Debt from Liberals' hydro plan will be hot commodity, committee hears

Debt from Liberals’ hydro plan will be hot commodity, committee hears

Bay Street will be eager to buy a piece of the Liberal government’s plan to cut costs for Ontario’s weary electricity customers, a legislative committee heard Tuesday.

Investors will be able to do so because the hydro plan involves taking on approximately $28 billion in debt from the bond market and otherwise that will help pay for the Grits’ efforts to lower electricity bills by an average of 25 per cent. Electricity customers would pay back the investors lending the money through monthly hydro bills, beginning about a decade from now; the government claims interest payments wouldn't top $1.4 billion in any given year.

While the rest of the legislature has the week off, committee hearings on Bill 132, the Liberal government’s Fair Hydro Act, began Tuesday at Queen’s Park. The justice committee’s afternoon session included testimony from several organizations that will be used to implement the Grits’ plan to reduce costs to electricity customers, outlined in Bill 132, such as the Independent Electricity System Operator and Ontario Power Generation.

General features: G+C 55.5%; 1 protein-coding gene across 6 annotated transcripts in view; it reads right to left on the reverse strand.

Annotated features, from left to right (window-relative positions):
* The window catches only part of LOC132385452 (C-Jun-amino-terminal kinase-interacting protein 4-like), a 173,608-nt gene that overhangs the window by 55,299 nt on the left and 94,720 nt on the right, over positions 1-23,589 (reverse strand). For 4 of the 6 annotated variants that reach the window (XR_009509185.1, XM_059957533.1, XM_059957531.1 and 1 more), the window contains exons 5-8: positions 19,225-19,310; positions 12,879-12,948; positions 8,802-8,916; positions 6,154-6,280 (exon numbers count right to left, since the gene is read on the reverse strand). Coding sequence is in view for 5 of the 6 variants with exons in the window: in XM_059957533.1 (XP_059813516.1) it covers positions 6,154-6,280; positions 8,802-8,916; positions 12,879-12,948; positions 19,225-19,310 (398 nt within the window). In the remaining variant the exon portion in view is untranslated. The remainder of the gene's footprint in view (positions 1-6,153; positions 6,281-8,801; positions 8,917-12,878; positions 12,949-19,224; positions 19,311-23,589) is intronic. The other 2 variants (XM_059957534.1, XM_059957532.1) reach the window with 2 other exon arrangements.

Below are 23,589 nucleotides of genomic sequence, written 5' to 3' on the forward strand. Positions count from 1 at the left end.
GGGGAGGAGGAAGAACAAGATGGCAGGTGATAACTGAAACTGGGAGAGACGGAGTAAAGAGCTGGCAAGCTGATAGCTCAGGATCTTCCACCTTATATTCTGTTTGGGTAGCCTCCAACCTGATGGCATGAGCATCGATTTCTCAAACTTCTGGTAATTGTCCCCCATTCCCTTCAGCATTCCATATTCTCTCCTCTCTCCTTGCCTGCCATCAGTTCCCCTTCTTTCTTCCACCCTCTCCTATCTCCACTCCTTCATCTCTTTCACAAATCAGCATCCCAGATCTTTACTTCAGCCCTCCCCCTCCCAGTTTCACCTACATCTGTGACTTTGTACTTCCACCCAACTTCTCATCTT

IESO’s role under the legislation would be similar to its current function, said agency CEO Bruce Campbell. The non-profit IESO manages the province’s power grid and electricity market, collecting cash from the local distribution companies and paying the power-producing companies. The IESO settled approximately $17 billion in financial transactions last year, Campbell told the committee.

Campbell also said the hydro plan would reduce the amount of money the local utilities could collect, because of the lower payments being made by customers, therefore reducing the amount of money the IESO receives and would be able to pay the generators. The IESO would then set up a “variance” account that would track the "shortfall," Campbell explained.

The IESO would pay back the generators with money that OPG would borrow using a special entity. When its debt gets big enough, OPG’s holding company would start paying for the monthly shortfall by issuing bonds and other forms of borrowed money, hitting up the capital markets three to five times a year, according to the company’s CEO.

Jeff Lyash said OPG, which generates about 50 per cent of Ontario’s electricity, has brought in credit agencies and investment banks to gauge interest in buying Fair Hydro Plan debt.

“The financing entity established by OPG would purchase these investment assets from the IESO using a short-term debt instrument, warehousing the debt until the balance is large enough to take to the capital markets,” Lyash told the committee. “With the right structure, we believe there will be substantial appetite for this type of investment.”

The foray onto the capital markets wouldn't be the first time for Premier Kathleen Wynne's government. The Liberals have sold more than half of Hydro One, the province's largest electricity transmission company, on the stock market.